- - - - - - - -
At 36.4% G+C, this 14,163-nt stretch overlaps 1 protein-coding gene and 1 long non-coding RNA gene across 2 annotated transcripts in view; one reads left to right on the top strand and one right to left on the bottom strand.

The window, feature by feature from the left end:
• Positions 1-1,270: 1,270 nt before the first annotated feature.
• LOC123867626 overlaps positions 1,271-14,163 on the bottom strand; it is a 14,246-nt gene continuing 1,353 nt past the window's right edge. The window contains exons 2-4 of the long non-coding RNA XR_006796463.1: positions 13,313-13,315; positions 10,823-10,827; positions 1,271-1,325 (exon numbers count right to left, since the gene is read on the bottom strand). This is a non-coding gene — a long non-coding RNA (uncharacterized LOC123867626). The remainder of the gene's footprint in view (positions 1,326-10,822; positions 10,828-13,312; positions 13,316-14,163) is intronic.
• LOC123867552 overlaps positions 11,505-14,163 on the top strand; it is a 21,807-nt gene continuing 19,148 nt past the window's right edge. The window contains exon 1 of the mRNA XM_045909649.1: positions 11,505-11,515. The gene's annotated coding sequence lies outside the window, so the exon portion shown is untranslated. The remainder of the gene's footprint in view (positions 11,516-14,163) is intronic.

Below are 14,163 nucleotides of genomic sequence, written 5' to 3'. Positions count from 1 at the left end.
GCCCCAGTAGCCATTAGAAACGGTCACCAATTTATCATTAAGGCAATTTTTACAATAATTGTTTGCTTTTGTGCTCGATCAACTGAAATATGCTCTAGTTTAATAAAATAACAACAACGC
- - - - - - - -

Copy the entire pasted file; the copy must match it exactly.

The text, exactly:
At 36.4% G+C, this 14,163-nt stretch overlaps 1 protein-coding gene and 1 long non-coding RNA gene across 2 annotated transcripts in view; one reads left to right on the top strand and one right to left on the bottom strand.

The window, feature by feature from the left end:
• Positions 1-1,270: 1,270 nt before the first annotated feature.
• LOC123867626 overlaps positions 1,271-14,163 on the bottom strand; it is a 14,246-nt gene continuing 1,353 nt past the window's right edge. The window contains exons 2-4 of the long non-coding RNA XR_006796463.1: positions 13,313-13,315; positions 10,823-10,827; positions 1,271-1,325 (exon numbers count right to left, since the gene is read on the bottom strand). This is a non-coding gene — a long non-coding RNA (uncharacterized LOC123867626). The remainder of the gene's footprint in view (positions 1,326-10,822; positions 10,828-13,312; positions 13,316-14,163) is intronic.
• LOC123867552 overlaps positions 11,505-14,163 on the top strand; it is a 21,807-nt gene continuing 19,148 nt past the window's right edge. The window contains exon 1 of the mRNA XM_045909649.1: positions 11,505-11,515. The gene's annotated coding sequence lies outside the window, so the exon portion shown is untranslated. The remainder of the gene's footprint in view (positions 11,516-14,163) is intronic.

Below are 14,163 nucleotides of genomic sequence, written 5' to 3'. Positions count from 1 at the left end.
GCCCCAGTAGCCATTAGAAACGGTCACCAATTTATCATTAAGGCAATTTTTACAATAATTGTTTGCTTTTGTGCTCGATCAACTGAAATATGCTCTAGTTTAATAAAATAACAACAACGC